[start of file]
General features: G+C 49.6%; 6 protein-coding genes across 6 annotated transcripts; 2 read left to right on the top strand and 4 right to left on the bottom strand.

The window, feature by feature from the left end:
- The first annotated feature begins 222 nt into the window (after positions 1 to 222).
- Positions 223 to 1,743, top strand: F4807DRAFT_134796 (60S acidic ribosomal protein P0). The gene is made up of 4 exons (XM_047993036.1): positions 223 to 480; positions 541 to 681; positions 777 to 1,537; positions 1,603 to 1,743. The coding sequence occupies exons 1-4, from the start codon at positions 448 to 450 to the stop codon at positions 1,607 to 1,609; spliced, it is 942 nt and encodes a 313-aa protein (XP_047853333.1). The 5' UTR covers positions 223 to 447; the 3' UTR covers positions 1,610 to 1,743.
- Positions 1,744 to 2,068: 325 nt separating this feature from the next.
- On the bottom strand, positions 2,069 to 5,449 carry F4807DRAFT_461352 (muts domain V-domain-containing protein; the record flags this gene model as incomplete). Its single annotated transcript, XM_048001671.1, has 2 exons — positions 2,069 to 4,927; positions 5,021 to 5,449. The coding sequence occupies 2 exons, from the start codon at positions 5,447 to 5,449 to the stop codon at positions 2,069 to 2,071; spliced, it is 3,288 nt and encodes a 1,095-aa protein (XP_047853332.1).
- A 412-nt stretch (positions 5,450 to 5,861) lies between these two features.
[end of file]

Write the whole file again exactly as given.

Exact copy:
General features: G+C 49.6%; 6 protein-coding genes across 6 annotated transcripts; 2 read left to right on the top strand and 4 right to left on the bottom strand.

The window, feature by feature from the left end:
- The first annotated feature begins 222 nt into the window (after positions 1 to 222).
- Positions 223 to 1,743, top strand: F4807DRAFT_134796 (60S acidic ribosomal protein P0). The gene is made up of 4 exons (XM_047993036.1): positions 223 to 480; positions 541 to 681; positions 777 to 1,537; positions 1,603 to 1,743. The coding sequence occupies exons 1-4, from the start codon at positions 448 to 450 to the stop codon at positions 1,607 to 1,609; spliced, it is 942 nt and encodes a 313-aa protein (XP_047853333.1). The 5' UTR covers positions 223 to 447; the 3' UTR covers positions 1,610 to 1,743.
- Positions 1,744 to 2,068: 325 nt separating this feature from the next.
- On the bottom strand, positions 2,069 to 5,449 carry F4807DRAFT_461352 (muts domain V-domain-containing protein; the record flags this gene model as incomplete). Its single annotated transcript, XM_048001671.1, has 2 exons — positions 2,069 to 4,927; positions 5,021 to 5,449. The coding sequence occupies 2 exons, from the start codon at positions 5,447 to 5,449 to the stop codon at positions 2,069 to 2,071; spliced, it is 3,288 nt and encodes a 1,095-aa protein (XP_047853332.1).
- A 412-nt stretch (positions 5,450 to 5,861) lies between these two features.